How can an 18th-century Scottish philosopher and economist help us understand the digital economy and our modern, hyper-connected world? That’s a question I’m tackling in a series of three essays at libertarianism.org. Digital technologies have increased our connectedness in profound ways. In the first essay I examine how Smith’s ideas about specialization and exchange combine … More Adam Smith and the Digital Economy: Connectedness and Gains From Trade
Understanding the economy as a dynamic, complex system relies on the foundational work of several economists, including Adam Smith (of course) and Ronald Coase. As Coase observed in his 1991 Nobel Prize address, What I have done is to show the importance for the working of the economic system of what may be termed the … More Coase’s influence on economics, and Adam Smith’s influence on Coase
Jill Lepore, a professor of history at Harvard and writer for the New Yorker, has written a critique of Clayton Christensen’s theory of disruptive innovation that is worth thinking through. Christensen’s The Innovator’s Dilemma (the dilemma is for firms to continue making the same decisions that made them successful, which will lead to their downfall) … More Critiquing the theory of disruptive innovation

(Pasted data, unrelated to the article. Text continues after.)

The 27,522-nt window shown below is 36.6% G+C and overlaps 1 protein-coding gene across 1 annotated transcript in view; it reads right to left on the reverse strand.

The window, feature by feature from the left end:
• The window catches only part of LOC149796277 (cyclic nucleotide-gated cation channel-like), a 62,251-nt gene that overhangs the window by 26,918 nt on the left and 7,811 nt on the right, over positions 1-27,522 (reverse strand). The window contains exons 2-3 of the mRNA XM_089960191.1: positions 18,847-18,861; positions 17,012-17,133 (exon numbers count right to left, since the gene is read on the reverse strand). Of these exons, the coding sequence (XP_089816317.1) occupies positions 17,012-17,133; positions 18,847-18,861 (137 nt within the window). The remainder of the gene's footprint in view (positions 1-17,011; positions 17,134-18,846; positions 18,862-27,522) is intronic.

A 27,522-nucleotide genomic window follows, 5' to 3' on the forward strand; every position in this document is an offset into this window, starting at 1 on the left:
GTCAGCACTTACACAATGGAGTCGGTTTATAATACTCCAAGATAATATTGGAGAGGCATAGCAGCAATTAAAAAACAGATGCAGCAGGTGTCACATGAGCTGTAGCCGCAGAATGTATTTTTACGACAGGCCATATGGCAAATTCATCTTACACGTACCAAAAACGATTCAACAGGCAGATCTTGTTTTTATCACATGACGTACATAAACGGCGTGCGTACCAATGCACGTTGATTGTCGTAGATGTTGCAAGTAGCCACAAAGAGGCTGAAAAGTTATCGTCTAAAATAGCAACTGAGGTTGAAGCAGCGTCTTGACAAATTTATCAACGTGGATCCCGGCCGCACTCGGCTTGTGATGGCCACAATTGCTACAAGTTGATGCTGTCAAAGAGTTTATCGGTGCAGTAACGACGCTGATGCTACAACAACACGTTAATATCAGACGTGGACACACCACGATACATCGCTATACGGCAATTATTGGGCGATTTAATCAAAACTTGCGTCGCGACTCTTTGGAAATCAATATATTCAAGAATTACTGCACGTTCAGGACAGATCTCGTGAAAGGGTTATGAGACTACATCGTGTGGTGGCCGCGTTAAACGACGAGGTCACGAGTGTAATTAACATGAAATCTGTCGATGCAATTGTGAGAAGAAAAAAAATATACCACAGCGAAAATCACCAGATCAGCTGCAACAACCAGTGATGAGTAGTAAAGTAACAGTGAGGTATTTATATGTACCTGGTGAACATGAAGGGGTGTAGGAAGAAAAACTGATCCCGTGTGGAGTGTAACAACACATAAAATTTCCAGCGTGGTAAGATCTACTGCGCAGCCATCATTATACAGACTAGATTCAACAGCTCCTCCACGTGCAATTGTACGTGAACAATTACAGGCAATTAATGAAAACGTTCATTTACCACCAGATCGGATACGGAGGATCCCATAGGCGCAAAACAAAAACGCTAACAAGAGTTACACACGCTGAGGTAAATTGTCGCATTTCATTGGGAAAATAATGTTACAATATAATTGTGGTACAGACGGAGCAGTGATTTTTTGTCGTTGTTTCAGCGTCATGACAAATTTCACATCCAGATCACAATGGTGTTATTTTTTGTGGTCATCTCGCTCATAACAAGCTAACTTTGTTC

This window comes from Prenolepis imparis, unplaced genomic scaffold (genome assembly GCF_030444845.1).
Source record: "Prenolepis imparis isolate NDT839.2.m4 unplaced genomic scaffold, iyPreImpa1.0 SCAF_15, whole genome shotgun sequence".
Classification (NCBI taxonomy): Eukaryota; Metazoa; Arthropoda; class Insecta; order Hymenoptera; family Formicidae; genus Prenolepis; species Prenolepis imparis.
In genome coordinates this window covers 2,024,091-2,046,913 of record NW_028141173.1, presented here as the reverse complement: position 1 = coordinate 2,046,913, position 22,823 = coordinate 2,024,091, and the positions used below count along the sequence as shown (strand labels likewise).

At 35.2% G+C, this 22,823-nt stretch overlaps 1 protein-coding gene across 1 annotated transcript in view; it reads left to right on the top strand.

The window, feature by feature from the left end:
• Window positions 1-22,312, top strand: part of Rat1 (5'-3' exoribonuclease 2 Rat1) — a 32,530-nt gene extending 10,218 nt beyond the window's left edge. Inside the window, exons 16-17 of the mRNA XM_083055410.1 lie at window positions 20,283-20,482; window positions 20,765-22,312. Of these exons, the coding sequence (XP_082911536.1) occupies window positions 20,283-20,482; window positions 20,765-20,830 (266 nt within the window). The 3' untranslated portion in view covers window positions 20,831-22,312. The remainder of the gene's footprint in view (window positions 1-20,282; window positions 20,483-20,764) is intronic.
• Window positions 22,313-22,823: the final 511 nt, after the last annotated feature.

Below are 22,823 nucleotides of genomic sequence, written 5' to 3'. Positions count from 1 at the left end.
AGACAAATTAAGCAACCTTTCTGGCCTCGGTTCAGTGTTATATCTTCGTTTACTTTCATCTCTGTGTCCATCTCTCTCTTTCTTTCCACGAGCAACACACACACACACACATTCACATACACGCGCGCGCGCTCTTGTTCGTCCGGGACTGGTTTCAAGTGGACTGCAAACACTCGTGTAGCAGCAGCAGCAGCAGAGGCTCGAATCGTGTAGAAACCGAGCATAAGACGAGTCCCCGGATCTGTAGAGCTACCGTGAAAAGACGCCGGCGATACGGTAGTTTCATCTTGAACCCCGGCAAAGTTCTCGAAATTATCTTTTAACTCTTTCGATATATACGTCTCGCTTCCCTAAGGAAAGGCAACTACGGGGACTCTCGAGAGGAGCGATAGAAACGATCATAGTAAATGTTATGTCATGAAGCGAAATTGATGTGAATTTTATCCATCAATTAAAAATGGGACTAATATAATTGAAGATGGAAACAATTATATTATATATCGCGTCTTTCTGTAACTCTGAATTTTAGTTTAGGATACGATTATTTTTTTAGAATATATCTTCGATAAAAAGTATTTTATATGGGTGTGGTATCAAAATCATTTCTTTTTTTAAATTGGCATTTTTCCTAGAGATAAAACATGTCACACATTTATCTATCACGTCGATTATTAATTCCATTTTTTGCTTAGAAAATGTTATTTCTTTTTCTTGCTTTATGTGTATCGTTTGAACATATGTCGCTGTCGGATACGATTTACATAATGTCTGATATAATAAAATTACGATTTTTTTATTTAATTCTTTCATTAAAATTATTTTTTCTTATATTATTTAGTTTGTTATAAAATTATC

Lynne Kiesling For the past few months I’ve been working with some talented and creative folks at Northwestern University Academic Technologies to produce some videos for use in my History of Economic Thought course. Over the next few weeks I’ll be releasing them here, and they will be available on my Vimeo page. Please distribute … More Course video 1: Smith’s Theory of Moral Sentiments
Michael Giberson “Get the prices right!” was the rallying cry of some economists in the aftermath of the break up of the Soviet Union. Don’t plan the transition, stop planning and let markets sort it out. Similar advice goes out to developing economies around the world. Don’t ease your way to liberalization, throw open the … More Adam Smith opposes “shock therapy” for developing and transitioning economies
Lynne Kiesling I mentioned a while ago my working paper on the neuroscience research on mirror neurons and its relevance for Adam Smith’s theory of sympathy developed in The Theory of Moral Sentiments (1759). After revision and some extremely helpful referee guidance, the paper has been published in The Review of Austrian Economics: Mirror neuron … More Adam Smith and mirror neurons paper published
Lynne Kiesling Increasingly I agree with Deirdre McCloskey that over the past 120 or so years economics has moved further away from incorporation of the importance of the Bourgeois Virtues into our analyses of economic decision-making and economic growth. Indeed, I claim that ignoring the effects of virtue on individual decision-making is one of the … More Adam Smith symposium: Smith as virtue theorist?